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Murder in the Middle Pasture

by John R. Erickson

Other authors: Gerald L. Holmes (Illustrator)

Series: Hank the Cowdog (4)

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376253,527 (3.74)3
When a calf is murdered, Hank, a wily cowdog and head of ranch security, pursues a gang of wild dogs and a clan of coyotes to find the killer.
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» See also 3 mentions

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There are over 70 books in this series; I'm going to have to pick up my pace on reading the books if I want to finish them before I am 100! I love the humor in the series and end up laughing out loud. Hank is so full of himself that I can't hold my giggles inside.

In Amarillo, we were having some weather, so this line that "only barbed wire stood between the High Plains and the North Pole" truly resonated. The weather folks on TV often tell us that someone took down the fence when the winds howl and the snow blows.

There are some returning characters in this book, but I think it can be read without having all the background, although with any series it does add some depth if the books are read in order. I also think that it is appropriate to be read to young children as a chapter book, so if questions come up, they can be answered. There are some parts that could feel a bit scary to young children. The good part is the book is entertaining enough to not bore a parent reading it.

Recommended for anyone who enjoys humor, wants to learn more about ranch life, or likes dogs. ( )
  Jean_Sexton | Jan 17, 2021 |
Hank the Cowdog isn't nearly as smart as he thinks he is. I enjoy the way his assistant, Drover, can manipulate him. Pete the Barn Cat gets to snark at Hank, too, but I admire the way Hank refused to give him to a pack of four wild dogs. Butch is the leader of those dogs and one of his later boasts to Hank made me think he'd be bullet fodder if this weren't a humorous children's book. Butch, Mugs, and the two unnamed members of the pack are going to show up in some of the later books.

It's almost Christmas time and the Lopers are taking their infant son on a trip even though the middle pasture is full of heifers about ready to calve. Sally May, Mrs. Loper, hasn't forgiven Hank for some of the stunts he pulled in earlier books. The one about the steaks happened in book three, It's A Dog's Life. Sally tells Slim to let Drover sleep inside the house. She has no such tender feeling for that smelly old cowdog. This leads to Hank singing 'The Cold Weather Cowdog Blues'.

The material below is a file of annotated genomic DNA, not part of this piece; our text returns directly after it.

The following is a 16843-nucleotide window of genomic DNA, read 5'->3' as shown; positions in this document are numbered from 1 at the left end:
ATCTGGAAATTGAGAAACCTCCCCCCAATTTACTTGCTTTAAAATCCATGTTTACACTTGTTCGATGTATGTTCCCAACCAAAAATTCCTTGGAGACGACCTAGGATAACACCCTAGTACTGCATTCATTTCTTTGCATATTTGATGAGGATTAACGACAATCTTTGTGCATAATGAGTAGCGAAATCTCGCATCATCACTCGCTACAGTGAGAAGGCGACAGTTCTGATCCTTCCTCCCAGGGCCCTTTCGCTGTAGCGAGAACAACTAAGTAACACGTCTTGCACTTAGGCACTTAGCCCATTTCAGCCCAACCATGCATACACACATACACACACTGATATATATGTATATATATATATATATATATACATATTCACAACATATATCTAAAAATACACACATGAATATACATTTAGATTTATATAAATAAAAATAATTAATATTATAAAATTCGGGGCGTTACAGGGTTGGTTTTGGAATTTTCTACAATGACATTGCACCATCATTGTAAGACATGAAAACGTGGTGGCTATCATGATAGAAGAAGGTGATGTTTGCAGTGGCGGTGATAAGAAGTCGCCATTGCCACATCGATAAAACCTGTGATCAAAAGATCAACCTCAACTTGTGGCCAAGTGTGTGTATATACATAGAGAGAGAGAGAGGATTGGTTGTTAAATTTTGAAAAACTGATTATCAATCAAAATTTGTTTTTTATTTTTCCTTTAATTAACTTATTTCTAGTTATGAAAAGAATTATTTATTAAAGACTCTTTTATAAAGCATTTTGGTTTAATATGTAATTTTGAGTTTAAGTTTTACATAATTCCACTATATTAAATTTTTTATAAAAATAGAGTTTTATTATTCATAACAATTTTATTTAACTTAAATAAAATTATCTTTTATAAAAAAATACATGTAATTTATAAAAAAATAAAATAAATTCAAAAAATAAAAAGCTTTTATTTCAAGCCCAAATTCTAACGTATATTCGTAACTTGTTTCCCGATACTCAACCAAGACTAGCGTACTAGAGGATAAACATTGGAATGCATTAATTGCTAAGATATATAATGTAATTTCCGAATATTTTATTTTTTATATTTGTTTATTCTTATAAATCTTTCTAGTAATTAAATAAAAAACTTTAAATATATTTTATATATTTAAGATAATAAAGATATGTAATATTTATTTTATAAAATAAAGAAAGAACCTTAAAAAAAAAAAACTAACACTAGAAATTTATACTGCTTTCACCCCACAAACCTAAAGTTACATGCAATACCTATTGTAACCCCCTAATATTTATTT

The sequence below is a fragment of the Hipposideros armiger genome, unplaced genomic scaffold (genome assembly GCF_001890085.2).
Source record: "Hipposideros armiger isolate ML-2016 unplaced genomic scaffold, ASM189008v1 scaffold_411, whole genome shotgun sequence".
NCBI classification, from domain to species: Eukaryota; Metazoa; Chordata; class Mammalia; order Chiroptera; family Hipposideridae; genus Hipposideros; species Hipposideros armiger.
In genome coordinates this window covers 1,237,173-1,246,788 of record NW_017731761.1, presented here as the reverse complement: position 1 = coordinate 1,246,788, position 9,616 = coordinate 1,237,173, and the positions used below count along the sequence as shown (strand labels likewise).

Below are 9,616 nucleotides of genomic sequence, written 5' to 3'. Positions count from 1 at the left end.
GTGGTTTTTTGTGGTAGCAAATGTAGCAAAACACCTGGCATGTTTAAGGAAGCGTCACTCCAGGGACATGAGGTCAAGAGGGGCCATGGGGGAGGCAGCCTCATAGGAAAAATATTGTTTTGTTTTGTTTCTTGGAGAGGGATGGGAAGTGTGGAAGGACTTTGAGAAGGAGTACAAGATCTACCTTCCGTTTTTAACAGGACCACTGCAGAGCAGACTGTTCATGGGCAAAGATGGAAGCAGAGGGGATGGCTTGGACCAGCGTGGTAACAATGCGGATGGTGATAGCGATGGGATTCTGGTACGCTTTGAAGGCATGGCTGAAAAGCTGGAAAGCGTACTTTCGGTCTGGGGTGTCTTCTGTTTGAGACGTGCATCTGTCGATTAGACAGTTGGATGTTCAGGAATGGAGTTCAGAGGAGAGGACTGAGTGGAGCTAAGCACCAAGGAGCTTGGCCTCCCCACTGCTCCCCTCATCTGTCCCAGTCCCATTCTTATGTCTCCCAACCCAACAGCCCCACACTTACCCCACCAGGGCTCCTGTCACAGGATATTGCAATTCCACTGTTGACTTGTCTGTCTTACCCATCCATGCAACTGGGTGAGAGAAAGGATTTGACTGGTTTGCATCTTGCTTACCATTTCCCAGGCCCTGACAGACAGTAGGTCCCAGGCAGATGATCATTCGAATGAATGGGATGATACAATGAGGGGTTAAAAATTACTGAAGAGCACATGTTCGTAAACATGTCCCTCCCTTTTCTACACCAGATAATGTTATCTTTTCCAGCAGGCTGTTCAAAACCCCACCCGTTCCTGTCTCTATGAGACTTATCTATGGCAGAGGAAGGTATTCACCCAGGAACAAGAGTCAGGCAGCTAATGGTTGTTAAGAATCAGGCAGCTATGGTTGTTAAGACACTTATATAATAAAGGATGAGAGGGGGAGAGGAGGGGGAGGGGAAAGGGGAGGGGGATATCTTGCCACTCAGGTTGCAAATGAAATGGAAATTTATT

I'm not even close to being as good at keeping house as my late mother was, but Slim's actions, especially in the kitchen, made me cringe. It was sort of funny anyway, since I wasn't going to have to clean the place up.

We meet the buzzard father and son again. This time Hank and Junior's duet is 'Beulah, Good Night,' a parody of that Huddie 'Leadbelly' Ledbetter 1933 classic, 'Goodnight, Irene'. (You may hear a recording of Leadbelly singing it at YouTube. You may also hear the more familiar, 1950 best-selling version sung by the Weavers there.) That time Hank was in their cave before was in It's A Dog's Life. Hank's interrogation of Junior made me smile, especially when the cowdog resorted to an old trick Bugs Bunny uses, but the comparison Hank came up with for Wallace was even better.

Hank meets up again with the Coyote Nation. See book one, The Original Adventures of Hank the Cowdog, for when Hank lived with the coyotes. His past dealings with them mean he's soon to be coyote/buzzard food if he can't escape. Look for Hank to try to talk his way out of trouble.

Some of the old tunes played in the background are 'The Stars and Stripes Forever' (shades of the old black & white Popeye cartoons!), 'The William Tell Overture' (also known as 'The Lone Ranger theme'), 'Yankee Doodle,' and 'Red River Valley'.

Slim's homemade Christmas tree decorations were interesting.

Had to chuckle at the kindest words Sally May ever said to Hank.

Y'know, for a dog who claims to be in love with a beautiful collie, Hank sure is attracted to Missy Coyote.
I haven't checked out any of the print versions of Hank the Cowdog books. I'm having too much fun listening to the audio versions. (I later had to read some of the printed books because the audio versions weren't available. Still prefer to listen to this series.)

As apparent after listening again to books three and four, Hank has not yet come up with his trademark final words for each adventure. ( )
  JalenV | Jan 27, 2014 |
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Author nameRoleType of authorWork?Status
John R. Ericksonprimary authorall editionscalculated
Holmes, Gerald L.Illustratorsecondary authorall editionsconfirmed

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When a calf is murdered, Hank, a wily cowdog and head of ranch security, pursues a gang of wild dogs and a clan of coyotes to find the killer.

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